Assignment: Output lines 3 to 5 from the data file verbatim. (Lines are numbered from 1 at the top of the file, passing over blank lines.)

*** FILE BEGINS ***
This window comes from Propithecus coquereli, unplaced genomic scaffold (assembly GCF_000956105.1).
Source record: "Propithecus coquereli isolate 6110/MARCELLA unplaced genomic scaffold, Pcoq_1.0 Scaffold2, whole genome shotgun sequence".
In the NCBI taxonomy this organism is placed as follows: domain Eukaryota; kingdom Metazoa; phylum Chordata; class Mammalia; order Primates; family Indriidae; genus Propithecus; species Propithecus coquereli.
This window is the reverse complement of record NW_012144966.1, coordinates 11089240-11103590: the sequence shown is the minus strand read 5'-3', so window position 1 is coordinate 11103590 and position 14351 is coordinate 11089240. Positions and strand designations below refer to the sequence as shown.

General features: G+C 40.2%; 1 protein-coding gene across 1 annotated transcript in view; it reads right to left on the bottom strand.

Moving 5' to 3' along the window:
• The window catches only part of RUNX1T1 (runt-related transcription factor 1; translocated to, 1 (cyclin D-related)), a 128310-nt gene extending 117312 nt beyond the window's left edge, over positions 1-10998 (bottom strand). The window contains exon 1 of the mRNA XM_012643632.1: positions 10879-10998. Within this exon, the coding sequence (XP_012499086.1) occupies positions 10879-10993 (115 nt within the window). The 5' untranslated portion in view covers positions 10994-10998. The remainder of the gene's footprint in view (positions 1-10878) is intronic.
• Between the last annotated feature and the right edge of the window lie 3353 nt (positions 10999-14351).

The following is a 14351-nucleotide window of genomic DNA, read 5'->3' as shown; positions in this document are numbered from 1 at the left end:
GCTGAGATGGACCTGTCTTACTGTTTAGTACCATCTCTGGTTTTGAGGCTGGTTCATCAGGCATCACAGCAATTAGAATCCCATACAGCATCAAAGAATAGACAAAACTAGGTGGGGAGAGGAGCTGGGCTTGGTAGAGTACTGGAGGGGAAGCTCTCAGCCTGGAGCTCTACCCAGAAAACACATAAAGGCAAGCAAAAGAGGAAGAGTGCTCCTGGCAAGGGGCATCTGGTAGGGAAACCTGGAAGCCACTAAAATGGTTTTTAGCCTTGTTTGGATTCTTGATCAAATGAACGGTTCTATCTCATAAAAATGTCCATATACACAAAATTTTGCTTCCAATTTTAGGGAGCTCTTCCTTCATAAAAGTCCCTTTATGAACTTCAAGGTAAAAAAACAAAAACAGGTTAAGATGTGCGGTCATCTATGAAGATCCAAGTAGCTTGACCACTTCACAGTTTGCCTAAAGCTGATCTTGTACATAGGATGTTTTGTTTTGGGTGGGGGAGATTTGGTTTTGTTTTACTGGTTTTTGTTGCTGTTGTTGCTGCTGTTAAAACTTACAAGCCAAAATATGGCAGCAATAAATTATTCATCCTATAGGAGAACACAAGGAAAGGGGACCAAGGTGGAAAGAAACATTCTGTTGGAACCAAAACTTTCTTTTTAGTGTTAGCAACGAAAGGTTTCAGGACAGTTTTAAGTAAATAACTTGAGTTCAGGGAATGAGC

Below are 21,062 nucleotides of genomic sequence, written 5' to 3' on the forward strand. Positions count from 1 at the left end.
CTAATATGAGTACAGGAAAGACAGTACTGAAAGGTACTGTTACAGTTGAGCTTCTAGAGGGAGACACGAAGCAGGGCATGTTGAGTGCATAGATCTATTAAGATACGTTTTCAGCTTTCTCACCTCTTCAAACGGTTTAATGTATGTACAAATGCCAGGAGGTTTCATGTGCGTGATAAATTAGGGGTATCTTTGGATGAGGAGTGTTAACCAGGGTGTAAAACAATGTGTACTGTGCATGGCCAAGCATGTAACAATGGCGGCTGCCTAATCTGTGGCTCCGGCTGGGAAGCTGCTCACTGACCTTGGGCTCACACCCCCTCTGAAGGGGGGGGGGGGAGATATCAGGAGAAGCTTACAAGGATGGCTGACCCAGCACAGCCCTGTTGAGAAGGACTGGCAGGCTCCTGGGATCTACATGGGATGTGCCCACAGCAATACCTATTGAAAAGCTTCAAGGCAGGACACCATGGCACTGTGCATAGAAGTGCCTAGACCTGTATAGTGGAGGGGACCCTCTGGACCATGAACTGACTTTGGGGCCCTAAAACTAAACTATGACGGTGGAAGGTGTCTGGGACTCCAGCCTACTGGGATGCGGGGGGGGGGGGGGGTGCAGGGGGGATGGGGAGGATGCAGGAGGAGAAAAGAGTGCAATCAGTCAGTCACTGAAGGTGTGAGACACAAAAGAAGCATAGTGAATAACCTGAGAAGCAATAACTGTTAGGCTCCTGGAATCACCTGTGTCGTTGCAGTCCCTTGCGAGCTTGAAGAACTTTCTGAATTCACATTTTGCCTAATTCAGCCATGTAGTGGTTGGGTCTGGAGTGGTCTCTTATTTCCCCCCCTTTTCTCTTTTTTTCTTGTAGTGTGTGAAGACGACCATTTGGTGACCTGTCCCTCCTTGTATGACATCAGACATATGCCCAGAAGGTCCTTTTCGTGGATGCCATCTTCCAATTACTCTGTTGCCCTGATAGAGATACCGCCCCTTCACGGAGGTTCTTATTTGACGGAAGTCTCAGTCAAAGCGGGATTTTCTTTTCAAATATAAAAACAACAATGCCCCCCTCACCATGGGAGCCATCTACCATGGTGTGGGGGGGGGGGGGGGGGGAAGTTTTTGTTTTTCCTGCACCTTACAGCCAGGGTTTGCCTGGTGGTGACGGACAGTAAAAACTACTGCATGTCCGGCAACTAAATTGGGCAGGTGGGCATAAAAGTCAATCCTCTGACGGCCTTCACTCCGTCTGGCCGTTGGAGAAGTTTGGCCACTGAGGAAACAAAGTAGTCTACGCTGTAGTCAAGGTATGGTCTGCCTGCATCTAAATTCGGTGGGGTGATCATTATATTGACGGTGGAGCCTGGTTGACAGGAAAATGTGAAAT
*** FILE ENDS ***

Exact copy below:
In the NCBI taxonomy this organism is placed as follows: domain Eukaryota; kingdom Metazoa; phylum Chordata; class Mammalia; order Primates; family Indriidae; genus Propithecus; species Propithecus coquereli.
This window is the reverse complement of record NW_012144966.1, coordinates 11089240-11103590: the sequence shown is the minus strand read 5'-3', so window position 1 is coordinate 11103590 and position 14351 is coordinate 11089240. Positions and strand designations below refer to the sequence as shown.

General features: G+C 40.2%; 1 protein-coding gene across 1 annotated transcript in view; it reads right to left on the bottom strand.